October 25 2014 Latest news:
By Laura Burge
Thursday, February 23, 2012
THE parents of a Royston toddler who died after being strangled by a blind cord did all that they could to save her, an inquest heard on Thursday (February 23).
Two-year-old Emily Warner, who lived in Royston, died on December 1 last year at Addenbrooks Hospital, more than three months after the incident at her parents’ home.
Hatfield Coroner Edward Thomas described at the inquest how Emily was found by her dad, Jamie, at their home in Ackroyd Road.
Mr Thomas, who told Emily’s family he would not be hearing any evidence at the inquest, said that on August 25 of last year, Mr Warner had gone upstairs to check on his daughter.
It was here he found her in her bedroom entangled in the cord.
THE parents of the two-year-old have backed a campaign, which was launched today.
The campaign, which is also supported by coroner Edward Thomas, is to raise awareness of the dangers of looped blind cords and chains.
Called the Safe Blinds Campaign, it has been launched by the Hertfordshire Safeguarding Children Board.
Emily’s father, Jamie, said: “We don’t want other families to suffer in the same way we have.
“By taking some simple steps with your blinds you can protect your children.”
The campaign is backed by the county’s police and council.
Cabinet member for children’s services, Richard Roberts, said: “It is hard to imagine the pain that Emily’s parents must be feeling. I am very grateful that they have felt able to come forward and use their own personal tragedy as warning to others.”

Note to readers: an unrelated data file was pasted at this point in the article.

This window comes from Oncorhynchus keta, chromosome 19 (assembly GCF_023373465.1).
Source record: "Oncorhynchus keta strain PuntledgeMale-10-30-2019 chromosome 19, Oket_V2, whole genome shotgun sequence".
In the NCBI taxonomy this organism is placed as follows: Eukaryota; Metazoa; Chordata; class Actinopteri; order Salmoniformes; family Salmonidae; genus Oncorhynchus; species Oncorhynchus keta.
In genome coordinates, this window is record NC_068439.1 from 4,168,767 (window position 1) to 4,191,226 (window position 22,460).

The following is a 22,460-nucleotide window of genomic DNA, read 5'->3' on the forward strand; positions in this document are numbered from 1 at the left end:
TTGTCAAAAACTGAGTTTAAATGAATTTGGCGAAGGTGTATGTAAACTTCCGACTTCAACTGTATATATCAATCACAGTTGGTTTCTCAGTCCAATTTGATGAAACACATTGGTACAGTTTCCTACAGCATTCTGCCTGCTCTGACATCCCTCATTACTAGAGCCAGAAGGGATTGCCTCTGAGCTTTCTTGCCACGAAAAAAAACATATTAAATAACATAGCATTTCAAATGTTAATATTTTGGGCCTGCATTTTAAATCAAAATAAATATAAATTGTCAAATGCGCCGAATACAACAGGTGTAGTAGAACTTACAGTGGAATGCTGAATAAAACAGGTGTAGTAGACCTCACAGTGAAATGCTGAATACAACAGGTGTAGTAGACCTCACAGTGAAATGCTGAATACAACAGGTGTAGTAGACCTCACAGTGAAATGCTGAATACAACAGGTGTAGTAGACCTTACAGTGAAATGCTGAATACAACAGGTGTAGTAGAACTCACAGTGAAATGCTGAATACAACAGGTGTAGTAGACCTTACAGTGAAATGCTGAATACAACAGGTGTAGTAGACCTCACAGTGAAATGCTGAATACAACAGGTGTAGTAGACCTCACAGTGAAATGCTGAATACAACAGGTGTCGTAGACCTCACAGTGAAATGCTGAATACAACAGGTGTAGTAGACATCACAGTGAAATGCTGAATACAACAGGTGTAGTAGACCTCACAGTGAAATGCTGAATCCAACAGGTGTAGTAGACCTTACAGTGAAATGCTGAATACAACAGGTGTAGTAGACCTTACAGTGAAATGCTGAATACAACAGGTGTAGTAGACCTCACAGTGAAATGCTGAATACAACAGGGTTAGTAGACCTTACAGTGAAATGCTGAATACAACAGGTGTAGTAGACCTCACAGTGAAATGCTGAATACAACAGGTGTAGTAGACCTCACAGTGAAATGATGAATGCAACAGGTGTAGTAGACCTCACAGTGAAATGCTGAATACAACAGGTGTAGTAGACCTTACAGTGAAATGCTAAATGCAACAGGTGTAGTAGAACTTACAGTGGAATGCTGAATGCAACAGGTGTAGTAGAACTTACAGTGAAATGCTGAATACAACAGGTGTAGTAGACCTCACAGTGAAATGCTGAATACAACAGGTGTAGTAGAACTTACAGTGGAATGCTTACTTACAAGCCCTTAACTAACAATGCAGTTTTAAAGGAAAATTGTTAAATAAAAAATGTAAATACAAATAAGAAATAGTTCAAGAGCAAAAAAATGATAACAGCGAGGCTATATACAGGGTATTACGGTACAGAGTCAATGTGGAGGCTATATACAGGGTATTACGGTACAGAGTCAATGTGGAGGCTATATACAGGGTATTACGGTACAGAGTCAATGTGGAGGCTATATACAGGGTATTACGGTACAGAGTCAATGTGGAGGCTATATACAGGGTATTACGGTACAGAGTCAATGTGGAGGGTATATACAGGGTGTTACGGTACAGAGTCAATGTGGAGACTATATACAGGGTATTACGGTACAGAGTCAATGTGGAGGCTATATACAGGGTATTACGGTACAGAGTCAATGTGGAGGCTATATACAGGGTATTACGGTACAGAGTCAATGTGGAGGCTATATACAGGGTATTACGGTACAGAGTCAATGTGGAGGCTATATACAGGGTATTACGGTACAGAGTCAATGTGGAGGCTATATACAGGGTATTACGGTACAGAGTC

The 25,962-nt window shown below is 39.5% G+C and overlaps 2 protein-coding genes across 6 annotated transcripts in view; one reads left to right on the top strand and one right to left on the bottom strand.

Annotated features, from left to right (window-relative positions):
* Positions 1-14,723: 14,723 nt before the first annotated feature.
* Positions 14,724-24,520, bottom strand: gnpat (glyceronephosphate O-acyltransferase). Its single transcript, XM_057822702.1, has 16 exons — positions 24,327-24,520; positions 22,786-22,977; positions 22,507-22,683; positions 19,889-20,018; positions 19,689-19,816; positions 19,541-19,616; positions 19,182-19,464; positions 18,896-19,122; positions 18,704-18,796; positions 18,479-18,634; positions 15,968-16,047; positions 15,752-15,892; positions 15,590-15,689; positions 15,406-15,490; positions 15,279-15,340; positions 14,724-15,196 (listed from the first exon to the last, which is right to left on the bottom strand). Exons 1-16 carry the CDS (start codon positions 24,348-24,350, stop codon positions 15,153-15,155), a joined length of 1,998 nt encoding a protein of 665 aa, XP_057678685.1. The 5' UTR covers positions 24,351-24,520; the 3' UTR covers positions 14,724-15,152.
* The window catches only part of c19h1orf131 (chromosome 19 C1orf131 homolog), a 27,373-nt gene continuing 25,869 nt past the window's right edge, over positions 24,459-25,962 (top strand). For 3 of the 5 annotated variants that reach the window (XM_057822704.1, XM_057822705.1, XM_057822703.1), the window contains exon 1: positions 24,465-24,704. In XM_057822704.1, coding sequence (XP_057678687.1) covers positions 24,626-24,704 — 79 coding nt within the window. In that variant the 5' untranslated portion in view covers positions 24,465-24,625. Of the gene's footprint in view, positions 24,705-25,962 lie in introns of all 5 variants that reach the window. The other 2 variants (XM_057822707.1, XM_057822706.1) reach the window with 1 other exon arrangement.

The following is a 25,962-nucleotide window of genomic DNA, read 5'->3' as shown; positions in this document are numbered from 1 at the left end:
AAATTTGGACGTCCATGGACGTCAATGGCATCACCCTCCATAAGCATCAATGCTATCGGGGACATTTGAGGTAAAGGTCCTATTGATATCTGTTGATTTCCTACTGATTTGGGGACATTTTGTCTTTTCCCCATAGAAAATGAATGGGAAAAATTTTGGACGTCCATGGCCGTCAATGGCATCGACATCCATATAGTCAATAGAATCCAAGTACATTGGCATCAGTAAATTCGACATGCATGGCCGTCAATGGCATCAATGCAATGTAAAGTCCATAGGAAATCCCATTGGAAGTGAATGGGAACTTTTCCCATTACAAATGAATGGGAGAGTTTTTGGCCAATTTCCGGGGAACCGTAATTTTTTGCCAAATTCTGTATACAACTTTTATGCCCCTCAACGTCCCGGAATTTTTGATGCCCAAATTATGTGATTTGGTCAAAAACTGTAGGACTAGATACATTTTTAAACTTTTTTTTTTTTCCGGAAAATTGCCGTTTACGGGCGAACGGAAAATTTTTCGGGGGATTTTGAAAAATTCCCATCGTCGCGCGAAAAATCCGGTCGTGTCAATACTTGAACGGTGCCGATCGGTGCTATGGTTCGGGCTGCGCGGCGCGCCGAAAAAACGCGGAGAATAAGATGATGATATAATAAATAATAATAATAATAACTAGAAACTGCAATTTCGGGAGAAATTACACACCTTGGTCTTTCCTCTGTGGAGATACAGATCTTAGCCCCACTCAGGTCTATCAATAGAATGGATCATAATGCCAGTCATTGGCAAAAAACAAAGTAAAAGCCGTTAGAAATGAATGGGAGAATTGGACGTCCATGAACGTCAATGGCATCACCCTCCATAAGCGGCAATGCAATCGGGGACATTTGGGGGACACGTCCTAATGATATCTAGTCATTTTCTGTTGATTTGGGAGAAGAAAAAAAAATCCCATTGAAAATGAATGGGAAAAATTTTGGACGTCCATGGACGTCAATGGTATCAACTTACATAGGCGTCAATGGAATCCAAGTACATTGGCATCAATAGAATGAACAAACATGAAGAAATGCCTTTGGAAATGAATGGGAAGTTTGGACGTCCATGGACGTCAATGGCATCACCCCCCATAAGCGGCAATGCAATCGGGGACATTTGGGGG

Advice includes buying cleats which fix the chain to the wall, or a safety tassel.
To find out more, visit www.rospa.com
“He heard at about 6.15pm Emily playing in her bedroom upstairs which was quite usual,” Mr Thomas said.
“He then went to check on Emily, and that was when he saw her on the windowsill on tip toes. He realised there was something wrong, she did not respond to him. He went closer and saw the curtain cord around her neck.”
Mr Warner then tried to perform CPR on Emily, and shouted for his wife, Tracy. An ambulance was called just before 6.30pm.
Emily was taken to Addenbrooks Hospital, where she stayed for most of the three months leading up to her death.
As a result of the incident, she suffered brain damage, and spent most of the time in intensive care.
Mr Thomas, who had received statements from police, paramedics and doctors, but did not read any out in full, also said that the toddler had spent some time at Tadworth Court Children’s Hospital in Surrey, before being moved back to Addenbrooks.
He told Mr and Mrs Warner that they had done all they could to save her.
“I would like to say that you did everything possible, there was nothing else you could have done. I cannot say anything other than commend you on the efforts to resuscitate Emily,” he said.
“People often feel ‘I wish I could have done something else’, but you did everything right.”
He added: “I can’t begin to understand how awful this must be. Emily seemed like a lovely child.”
Speaking after the inquest, Mr Warner said: “We’ve grieved twice, because first she had this accident, then she died in December, so we were just getting over one thing.
“Our family has been broken. Emmie was the light of our lives, such a wonderful little girl.”
A verdict of accidental death was recorded, as a result of complications arising from the brain damage.